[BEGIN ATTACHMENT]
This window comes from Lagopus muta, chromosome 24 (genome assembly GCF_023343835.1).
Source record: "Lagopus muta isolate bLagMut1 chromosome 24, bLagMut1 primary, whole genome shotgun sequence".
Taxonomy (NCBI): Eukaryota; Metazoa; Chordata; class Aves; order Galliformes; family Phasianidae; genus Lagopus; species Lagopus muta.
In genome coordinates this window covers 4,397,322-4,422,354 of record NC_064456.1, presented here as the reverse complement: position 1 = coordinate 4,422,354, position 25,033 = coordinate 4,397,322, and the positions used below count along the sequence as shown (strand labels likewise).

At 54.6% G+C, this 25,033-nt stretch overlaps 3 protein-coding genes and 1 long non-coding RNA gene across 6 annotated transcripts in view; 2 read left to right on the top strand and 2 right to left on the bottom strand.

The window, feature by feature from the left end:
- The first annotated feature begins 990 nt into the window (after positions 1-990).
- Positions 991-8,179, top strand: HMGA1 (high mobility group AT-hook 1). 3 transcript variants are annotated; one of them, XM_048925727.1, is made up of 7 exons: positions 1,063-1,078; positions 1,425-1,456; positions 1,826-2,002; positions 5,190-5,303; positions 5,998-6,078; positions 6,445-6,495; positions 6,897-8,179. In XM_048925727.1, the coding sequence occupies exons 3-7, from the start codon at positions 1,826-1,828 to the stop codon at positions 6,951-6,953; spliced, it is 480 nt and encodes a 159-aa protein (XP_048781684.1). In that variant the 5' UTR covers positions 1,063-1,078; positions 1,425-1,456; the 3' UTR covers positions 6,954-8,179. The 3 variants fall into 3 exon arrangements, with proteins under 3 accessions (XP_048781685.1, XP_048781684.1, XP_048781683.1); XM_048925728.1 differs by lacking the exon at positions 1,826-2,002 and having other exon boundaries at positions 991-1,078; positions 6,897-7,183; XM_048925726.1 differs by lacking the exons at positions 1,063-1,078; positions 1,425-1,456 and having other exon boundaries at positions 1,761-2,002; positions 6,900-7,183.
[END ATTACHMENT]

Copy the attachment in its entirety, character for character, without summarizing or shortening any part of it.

This window comes from Lagopus muta, chromosome 24 (genome assembly GCF_023343835.1).
Source record: "Lagopus muta isolate bLagMut1 chromosome 24, bLagMut1 primary, whole genome shotgun sequence".
Taxonomy (NCBI): Eukaryota; Metazoa; Chordata; class Aves; order Galliformes; family Phasianidae; genus Lagopus; species Lagopus muta.
In genome coordinates this window covers 4,397,322-4,422,354 of record NC_064456.1, presented here as the reverse complement: position 1 = coordinate 4,422,354, position 25,033 = coordinate 4,397,322, and the positions used below count along the sequence as shown (strand labels likewise).

At 54.6% G+C, this 25,033-nt stretch overlaps 3 protein-coding genes and 1 long non-coding RNA gene across 6 annotated transcripts in view; 2 read left to right on the top strand and 2 right to left on the bottom strand.

The window, feature by feature from the left end:
- The first annotated feature begins 990 nt into the window (after positions 1-990).
- Positions 991-8,179, top strand: HMGA1 (high mobility group AT-hook 1). 3 transcript variants are annotated; one of them, XM_048925727.1, is made up of 7 exons: positions 1,063-1,078; positions 1,425-1,456; positions 1,826-2,002; positions 5,190-5,303; positions 5,998-6,078; positions 6,445-6,495; positions 6,897-8,179. In XM_048925727.1, the coding sequence occupies exons 3-7, from the start codon at positions 1,826-1,828 to the stop codon at positions 6,951-6,953; spliced, it is 480 nt and encodes a 159-aa protein (XP_048781684.1). In that variant the 5' UTR covers positions 1,063-1,078; positions 1,425-1,456; the 3' UTR covers positions 6,954-8,179. The 3 variants fall into 3 exon arrangements, with proteins under 3 accessions (XP_048781685.1, XP_048781684.1, XP_048781683.1); XM_048925728.1 differs by lacking the exon at positions 1,826-2,002 and having other exon boundaries at positions 991-1,078; positions 6,897-7,183; XM_048925726.1 differs by lacking the exons at positions 1,063-1,078; positions 1,425-1,456 and having other exon boundaries at positions 1,761-2,002; positions 6,900-7,183.